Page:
As for the lack ofneilling customers, why weren't their customers? Weren't there engineers, miners, and others whoncould benefited from reading technical manuals on their subjects? Why should they be demanding beautiful closing script for practical reference works? And the printing press spread throughout Europe, Even Russia had a printing press by the 16th century. Are we saying that even Russia was richer than the entire Islamic world?

    That brings me to the fact that the mythical absolute wealth of Oriental monarchies is irrelevant to my argument. What technological progress requires is a prosperous class of citizens and relatively rich states, which have the means, time and need to establish an efficient education system and to indulge in experiments and exhaustive reading. Islamic thought and science continued to evolve and improve during the early modern era, with the remarkable difference of having lost the ability to pioneer and compete with the western European countries that gradually abandoned medieval feudalism.
    So it seems you are acknowledging Europe had become richer than than the Islamic world even before European colonial expansion, since the printing press was invented before Columbus sailed to America or the Portuguese sailed to India. Already by the 12th century Europeans had developed horizontal axis windmills, 13th century reading glasses, the 14th century all mechanical clocks, and the 15th century the matchlock gun. Europe had created modern university, and had a system of universities throughout Europe by the 14th century, many which still are famous universities today. Do you think Europe of the 14th century was more prosperous than the Islamic world already by the 14th century? When did Europe become richer? 12th century, 13th?

    While it takes a certain level of prosperity to make inventions and discoveries, inventions and discoveries also increase and drive prosperity. Invention of trains and steamships greatly lowered transportation cost and greatly increased prosperity. The Islamic world took over what was the richest parts of the ancient Greek and Roman classical world, and while you talk about a decline in agriculture due to things like increased desertification, was that any worse that what Europeans faced with the Little Ice Age, which render Greenland uninhabitable, and shortened growing seasons? The Plague hit places like Egypt hard,.true, but Europe was hit just as hard, yet the Plague did not stop European technical advance. Nor did all the wars the Europeans fought in stop European advance either.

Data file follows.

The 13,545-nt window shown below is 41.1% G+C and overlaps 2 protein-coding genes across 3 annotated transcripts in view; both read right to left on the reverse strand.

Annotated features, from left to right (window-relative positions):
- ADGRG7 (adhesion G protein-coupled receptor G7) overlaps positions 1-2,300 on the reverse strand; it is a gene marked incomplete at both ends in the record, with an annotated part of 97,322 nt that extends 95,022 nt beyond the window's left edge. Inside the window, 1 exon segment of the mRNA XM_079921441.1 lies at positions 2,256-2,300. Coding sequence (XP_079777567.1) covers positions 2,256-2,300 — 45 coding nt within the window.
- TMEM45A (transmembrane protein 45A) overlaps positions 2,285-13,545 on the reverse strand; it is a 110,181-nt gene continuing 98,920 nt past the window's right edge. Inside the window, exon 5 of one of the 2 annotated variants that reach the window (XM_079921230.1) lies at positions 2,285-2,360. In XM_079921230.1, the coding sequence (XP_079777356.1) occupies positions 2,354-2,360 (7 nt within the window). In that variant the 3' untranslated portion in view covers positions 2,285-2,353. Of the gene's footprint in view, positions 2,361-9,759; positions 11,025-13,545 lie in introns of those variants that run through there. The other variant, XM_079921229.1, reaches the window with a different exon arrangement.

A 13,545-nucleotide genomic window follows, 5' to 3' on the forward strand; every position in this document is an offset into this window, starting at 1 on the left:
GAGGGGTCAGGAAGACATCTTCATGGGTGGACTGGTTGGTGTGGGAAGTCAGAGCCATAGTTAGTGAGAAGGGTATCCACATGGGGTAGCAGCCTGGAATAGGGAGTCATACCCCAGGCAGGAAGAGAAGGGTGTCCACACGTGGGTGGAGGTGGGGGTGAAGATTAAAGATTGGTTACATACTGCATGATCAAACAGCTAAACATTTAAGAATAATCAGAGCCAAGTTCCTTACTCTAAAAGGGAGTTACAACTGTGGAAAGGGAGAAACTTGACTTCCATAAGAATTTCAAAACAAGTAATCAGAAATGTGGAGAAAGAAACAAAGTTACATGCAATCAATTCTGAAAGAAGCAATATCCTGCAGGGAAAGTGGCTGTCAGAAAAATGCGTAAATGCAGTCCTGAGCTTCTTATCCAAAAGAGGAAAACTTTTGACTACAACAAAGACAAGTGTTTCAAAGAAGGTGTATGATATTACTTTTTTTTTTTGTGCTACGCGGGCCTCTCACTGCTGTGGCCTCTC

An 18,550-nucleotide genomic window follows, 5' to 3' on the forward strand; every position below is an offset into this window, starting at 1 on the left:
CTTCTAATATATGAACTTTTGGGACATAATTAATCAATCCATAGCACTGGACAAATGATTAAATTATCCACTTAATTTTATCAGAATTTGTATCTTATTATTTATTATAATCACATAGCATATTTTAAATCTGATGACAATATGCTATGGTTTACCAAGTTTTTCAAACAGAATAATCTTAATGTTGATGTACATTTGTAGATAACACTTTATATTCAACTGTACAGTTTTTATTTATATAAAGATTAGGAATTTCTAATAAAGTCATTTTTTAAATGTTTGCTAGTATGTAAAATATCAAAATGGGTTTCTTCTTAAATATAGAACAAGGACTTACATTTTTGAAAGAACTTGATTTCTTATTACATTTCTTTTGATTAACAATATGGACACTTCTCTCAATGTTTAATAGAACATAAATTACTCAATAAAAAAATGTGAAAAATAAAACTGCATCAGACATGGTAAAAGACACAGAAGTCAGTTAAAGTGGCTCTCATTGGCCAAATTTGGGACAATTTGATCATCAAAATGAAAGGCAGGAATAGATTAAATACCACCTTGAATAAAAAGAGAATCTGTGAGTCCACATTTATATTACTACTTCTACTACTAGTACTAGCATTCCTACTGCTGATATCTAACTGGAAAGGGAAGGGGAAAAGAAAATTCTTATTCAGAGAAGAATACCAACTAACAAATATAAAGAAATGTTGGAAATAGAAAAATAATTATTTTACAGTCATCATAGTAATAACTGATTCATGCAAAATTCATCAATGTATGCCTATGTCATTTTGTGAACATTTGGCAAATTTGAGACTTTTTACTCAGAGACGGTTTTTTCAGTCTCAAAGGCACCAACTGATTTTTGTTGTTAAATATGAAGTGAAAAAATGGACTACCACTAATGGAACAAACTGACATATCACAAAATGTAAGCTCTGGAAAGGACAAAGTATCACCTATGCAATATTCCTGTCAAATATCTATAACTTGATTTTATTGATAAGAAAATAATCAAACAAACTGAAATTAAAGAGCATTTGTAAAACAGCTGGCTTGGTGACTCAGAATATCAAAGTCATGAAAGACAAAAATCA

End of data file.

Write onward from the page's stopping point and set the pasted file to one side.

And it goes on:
Another factor is that to develop new technology, or pioneer new travel routes takes money, and if it harder to borrow money, that will discourage development. Yes, Muslims had work aroundz against the prohibition against lending money, but they are just arounds and not as effective.

  19. #39
    LestaT's Avatar Artifex
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    Default Re: On Islam's strength's and weaknesses.

    Islam strength = is not a religion, but a way of life. Islam is not just about prayers and rituals but how one conduct one's life better, both for this world amd the next. Islam is like the string of a high flying kite, keeping the kite to the ground no matter how people (kite) fly high and far.

    Islam weakness = often misunderstood due to actions by some (who calls or were called by others) muslims are considered as what Islam is and what's not.

  20. #40
    basics's Avatar Praeses
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    Default Re: On Islam's strength's and weaknesses.

    Quote Originally Posted by LestaT View Post
    Islam strength = is not a religion, but a way of life. Islam is not just about prayers and rituals but how one conduct one's life better, both for this world amd the next. Islam is like the string of a high flying kite, keeping the kite to the ground no matter how people (kite) fly high and far.

    Islam weakness = often misunderstood due to actions by some (who calls or were called by others) muslims are considered as what Islam is and what's not.
    LestaT,

    In effect Islam is just another religion of works.